Monthly Archives: February 2012

Huffington Post: GOP Outside Groups Pouring Money Into Senate Elections, Seeing Clear Shot For Winning Majority

-By Donna Cassata

February 24, 2012- WASHINGTON — Republicans' clear shot at winning control of the Senate is attracting tens of millions of dollars from GOP-allied outside groups eager to spend on a surer bet than a White House race with a resurgent President Barack Obama and an unsettled GOP field.

Republicans need to capture four Democratic seats to grab the majority and Democrats have all but conceded one – Nebraska – where Sen. Ben Nelson decided against a third-term bid in the heavily GOP state. Control of the Senate will hinge on tight races in Massachusetts and Nevada, where Democrats see their best chances of unseating two of the newest Republican senators Scott Brown and Dean Heller; Montana and Missouri, where Democrats Jon Tester and Claire McCaskill won narrowly in 2006, and open Democratic seats in Virginia and Wisconsin, according to Republicans, Democrats, campaign consultants and lobbyists.

By the numbers, the odds heavily favor the GOP; Democrats are defending 23 seats, including six open seats and one independent, to the Republicans' 10.

Washington Post: Karl Rove ‘offended’ by Clint Eastwood’s Chrysler ad

-by Rachel Weiner

February 6, 2012- A Chrysler ad aired during the Super Bowl Sunday night has inspired ire among some Republicans and admiration among some Democrats — with both sides seeing a political message that boosts President Obama.

In an ad touting the resurgence of the American auto industry, Clint Eastwood declared that it’s “halftime in America and our second half’s about to begin,” which could be interpreted as a reference to Obama’s second term.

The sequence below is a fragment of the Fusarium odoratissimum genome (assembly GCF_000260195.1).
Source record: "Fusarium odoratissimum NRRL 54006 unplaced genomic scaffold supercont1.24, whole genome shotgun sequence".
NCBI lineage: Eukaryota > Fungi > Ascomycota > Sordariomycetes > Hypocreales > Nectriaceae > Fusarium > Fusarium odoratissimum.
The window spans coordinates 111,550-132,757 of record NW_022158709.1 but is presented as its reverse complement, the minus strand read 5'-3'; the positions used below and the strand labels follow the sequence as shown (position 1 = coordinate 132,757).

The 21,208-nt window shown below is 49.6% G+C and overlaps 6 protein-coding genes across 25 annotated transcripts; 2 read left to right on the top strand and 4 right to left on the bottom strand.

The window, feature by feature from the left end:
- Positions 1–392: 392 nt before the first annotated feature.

The ad’s themes seem to echo Obama’s own argument that his administration brought the auto industry back from the brink of disaster.

“They almost lost everything,” Eastwood says of Detroit. “But we all pulled together. Now Motor City is fighting again.”

Salon: Meet Karl Rove’s Sheldon Adelson

Texas billionaire Harold Simmons has given $7 million to a Rove-affiliated outside group

-By Justin Elliott

February 1, 2012- We’ve written a lot about Sheldon and Miriam Adelson and their $10 million in donations to a pro-Newt Gingrich super PAC. Part of the reason the Adelson donations got so much attention is that their existence was leaked to the media before the disclosure filing deadline. Since all super PACs were required to disclose their 2011 donors yesterday, we now have a much better picture of the other mega-donors who are in effect setting the agenda of the GOP primary.

MSNBC: Major GOP Super PAC raised $51 million in 2011

Update: The full list of donors to the Super PAC is here, but that filing does not list the greater amount donated to the nonprofit.

January 31, 2012-  WASHINGTON (AP) — American Crossroads, the Republican "super" political committee that plans to play a major role in this year's presidential campaign, raised more than $51 million along with its nonprofit arm last year, The Associated Press has learned.

The figures from Crossroads — the group backed by former George W. Bush adviser Karl Rove — were among the first financial reports being made public Tuesday, the deadline for super PACs and presidential candidates to file financial reports with federal election officials.

NY Times: Secrecy Shrouds ‘Super PAC’ Funds in Latest Filings

-By Nicholas Confessore and Michael Luo

February 1, 2012- Newly disclosed details of the millions of dollars flowing into political groups are highlighting not just the scale of donations from corporation and unions but also the secrecy surrounding “super PACs” seeking to influence the presidential race.

Some of the money came from well-established concerns, like Alpha Natural Resources, one of the country’s largest coal companies, which is backing Republican-aligned American Crossroads, or from the Service Employees International Union, a powerful union allied with Democrats, according to filings with the Federal Election Commission.

Some came from companies closely identified with prominent industrialists or financiers, like Contran, a mammoth holding company controlled by the Texas billionaire Harold Simmons, a patron of a number of conservative groups and candidates, and Blue Ridge Capital, a New York hedge fund founded by the wealthy investor John A. Griffin, a supporter of Mitt Romney.

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